Lolo Jones

Lolo Jones, Aja Evans present at incident at Lake Placid night club

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Lolo Jones and U.S. bobsled teammate Aja Evans were present during an incident at Roomers Night Club in Lake Placid, N.Y., on Friday night, but Jones did not “knock out” anyone as had been previously said, according to the U.S. Bobsled and Skeleton Federation (USBSF).

“There was an incident that occurred on Friday night and our coaches are talking to the athletes and witnesses, which follows USBSF procedures,” a USBSF spokesperson said in an email.

Jones, who has been training in her winter sport at the site of the 1932 and 1980 Olympic Winter Games, was involved in an incident with the stepdaughter of Lake Placid sliding track manager Tony Carlino, according to Fox Sports Radio.

USBSF could not confirm that Carlino’s stepdaughter was involved.

Lake Placid police have not charged anyone and don’t expect to, according to The Associated Press.

Jones is still slated to compete in the upcoming U.S. bobsled push championships in Calgary.

Carlino would not confirm or deny an incident took place when contacted by telephone Sunday. An email to Jones’ agent Tuesday morning was not returned. A voicemail was left with Roomers before its Tuesday business hours.

Six-time Olympic gold medalist swimmer Amy Van Dyken-Rouen spoke of the incident, without naming a source, on Fox Sports Radio on Monday night.

Jones, 30, finished fourth at the 2012 Olympics in the 100-meter hurdles. She was seventh in 2008, leading until hitting the penultimate hurdle.

Jones took up bobsledding last fall and made the U.S. team for the world championships, winning a gold medal in the mixed team event. She returned to track this season but failed to make the worlds team and ended her campaign earlier this month to return to bobsled training.

The U.S. will likely qualify a trio of two-woman bobsled teams for the Olympics. Jones is in the running — though not a favorite after her first season — to be a push athlete on one of the sleds.

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Laurie Hernandez eyes return to competition in 2018

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NEW YORK – Laurie Hernandez hardly considers her 14 months away from competitive gymnastics a break.

Since earning Olympic team gold and balance beam silver in Rio, the 17-year-old won “Dancing with the Stars,” authored a book and even enrolled in ballet lessons.

But her most rewarding experience has been speaking at schools. Students have asked her seemingly every question, from when she started taking gymnastics classes (age 5) to whether she climbed trees when she was younger (yes, all the time).

Seeing how many children were inspired by her Rio performance motivated Hernandez as she prepares to return to the sport.

“I didn’t realize at the Olympics how many people were truly watching,” Hernandez said Wednesday night at the annual Women’s Sports Foundation Salute to Women in Sports. “Now I’m excited to get back into the gym.”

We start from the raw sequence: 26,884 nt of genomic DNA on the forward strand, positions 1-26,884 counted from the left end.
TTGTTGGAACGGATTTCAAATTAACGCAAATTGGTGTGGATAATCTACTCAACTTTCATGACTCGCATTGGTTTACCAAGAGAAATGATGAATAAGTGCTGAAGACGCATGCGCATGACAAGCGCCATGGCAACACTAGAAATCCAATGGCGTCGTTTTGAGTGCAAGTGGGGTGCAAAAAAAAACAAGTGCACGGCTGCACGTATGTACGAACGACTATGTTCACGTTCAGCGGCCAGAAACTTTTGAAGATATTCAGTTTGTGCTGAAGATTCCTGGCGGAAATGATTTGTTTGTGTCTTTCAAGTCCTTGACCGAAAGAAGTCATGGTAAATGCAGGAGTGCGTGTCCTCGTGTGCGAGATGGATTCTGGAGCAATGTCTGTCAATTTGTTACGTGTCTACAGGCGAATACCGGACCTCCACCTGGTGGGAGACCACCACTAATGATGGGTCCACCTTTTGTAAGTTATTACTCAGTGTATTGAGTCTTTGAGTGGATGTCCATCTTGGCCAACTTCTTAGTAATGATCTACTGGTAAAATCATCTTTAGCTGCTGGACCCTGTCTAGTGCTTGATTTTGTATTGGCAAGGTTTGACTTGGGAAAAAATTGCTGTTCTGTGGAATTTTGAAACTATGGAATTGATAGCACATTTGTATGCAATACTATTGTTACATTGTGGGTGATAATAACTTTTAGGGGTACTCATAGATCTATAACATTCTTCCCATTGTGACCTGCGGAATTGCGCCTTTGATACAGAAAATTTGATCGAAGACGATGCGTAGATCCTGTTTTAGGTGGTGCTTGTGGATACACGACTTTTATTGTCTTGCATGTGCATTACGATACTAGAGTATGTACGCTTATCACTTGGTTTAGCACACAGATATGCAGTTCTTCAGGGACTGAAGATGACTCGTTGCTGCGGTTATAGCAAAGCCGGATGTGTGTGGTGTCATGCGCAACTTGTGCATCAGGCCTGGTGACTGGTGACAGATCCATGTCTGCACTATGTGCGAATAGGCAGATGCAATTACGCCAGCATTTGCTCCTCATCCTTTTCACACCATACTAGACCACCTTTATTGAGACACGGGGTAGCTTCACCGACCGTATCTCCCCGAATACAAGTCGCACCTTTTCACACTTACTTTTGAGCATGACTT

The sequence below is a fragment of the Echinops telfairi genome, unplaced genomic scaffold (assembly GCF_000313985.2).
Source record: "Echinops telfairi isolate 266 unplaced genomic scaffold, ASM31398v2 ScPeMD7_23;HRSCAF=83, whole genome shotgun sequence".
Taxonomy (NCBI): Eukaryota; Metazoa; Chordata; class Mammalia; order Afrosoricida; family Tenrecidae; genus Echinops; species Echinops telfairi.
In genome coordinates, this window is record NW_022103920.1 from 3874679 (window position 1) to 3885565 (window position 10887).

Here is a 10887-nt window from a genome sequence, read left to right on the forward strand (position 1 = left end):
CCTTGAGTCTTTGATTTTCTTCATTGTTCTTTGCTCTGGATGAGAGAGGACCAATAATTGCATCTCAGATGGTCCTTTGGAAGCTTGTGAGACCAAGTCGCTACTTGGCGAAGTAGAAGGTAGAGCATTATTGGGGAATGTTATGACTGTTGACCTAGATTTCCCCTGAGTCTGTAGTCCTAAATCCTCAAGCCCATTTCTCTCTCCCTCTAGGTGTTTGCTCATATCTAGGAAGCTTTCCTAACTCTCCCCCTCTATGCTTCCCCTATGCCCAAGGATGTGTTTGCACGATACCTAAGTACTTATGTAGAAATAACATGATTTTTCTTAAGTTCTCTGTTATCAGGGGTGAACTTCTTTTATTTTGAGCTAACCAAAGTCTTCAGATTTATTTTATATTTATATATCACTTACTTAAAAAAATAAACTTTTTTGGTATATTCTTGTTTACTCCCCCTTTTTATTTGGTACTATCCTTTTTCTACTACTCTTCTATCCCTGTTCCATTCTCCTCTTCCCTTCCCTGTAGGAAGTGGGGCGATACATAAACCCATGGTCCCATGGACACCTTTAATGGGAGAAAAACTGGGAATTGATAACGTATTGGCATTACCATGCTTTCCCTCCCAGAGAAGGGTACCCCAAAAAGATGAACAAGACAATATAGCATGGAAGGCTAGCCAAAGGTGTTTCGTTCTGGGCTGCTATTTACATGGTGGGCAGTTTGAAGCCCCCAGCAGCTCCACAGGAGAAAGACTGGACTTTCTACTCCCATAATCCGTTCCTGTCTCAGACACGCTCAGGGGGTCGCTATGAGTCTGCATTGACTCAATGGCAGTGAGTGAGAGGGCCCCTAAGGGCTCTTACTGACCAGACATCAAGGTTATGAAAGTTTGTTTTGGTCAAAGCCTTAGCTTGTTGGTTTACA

Hernandez recently added handstand holds, back tucks and front flips to her conditioning program, in addition to continuing to run and lift weights.

“It’s a little difficult, but it’s fine,” she said. “I’ll push it a little more after the holidays.”

She has her eye on returning to competition in 2018.

“That’s definitely the hope,” Hernandez said. “I’m not going to rush anything, but I would love to compete in 2018.”

Hernandez, who said her next goal in gymnastics is to compete at the world championships for the first time and hopefully the 2020 Olympics, has not yet identified her comeback meet.

She noted that Aly Raisman took more than two years off after the London Olympics.

“I know every athlete is different,” Hernandez said. “But I wouldn’t mind following in her footsteps.”

Simone Biles, who has not competed since winning four gold medals in Rio, recently announced that she plans on returning to full-time training Nov. 1 and competition next summer.

“I look up to her, even though we are teammates,” Hernandez said. “I can’t wait to see her out there, but hopefully I’ll be out there with her soon.”

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Olympic cycling champion running for Congress

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HARRISBURG, Pa. (AP) — Olympic cycling gold medalist Marty Nothstein is the latest to announce he’s running for the eastern Pennsylvania congressional seat being vacated by fellow Republican U.S. Rep. Charles Dent.

Dent, a former state senator, is a centrist Republican who has held the seat since 2005. He’s retiring after his term expires next year.

Nothstein, who won sprint silver in 1996 and gold in 2000, is the only American track cyclist to win an Olympic title at a fully attended Games.

Two Republican state representatives, Ryan Mackenzie and Justin Simmons, previously announced they’re running for Dent’s 15th District seat.

Democrat Bill Leiner, a former Lehigh County commissioner, is also running.

Dent’s district includes Allentown and all of Lehigh County, and parts of four surrounding counties.

Republicans in 2011 stretched the district almost 90 miles to the Susquehanna River in central Pennsylvania to make it more Republican.

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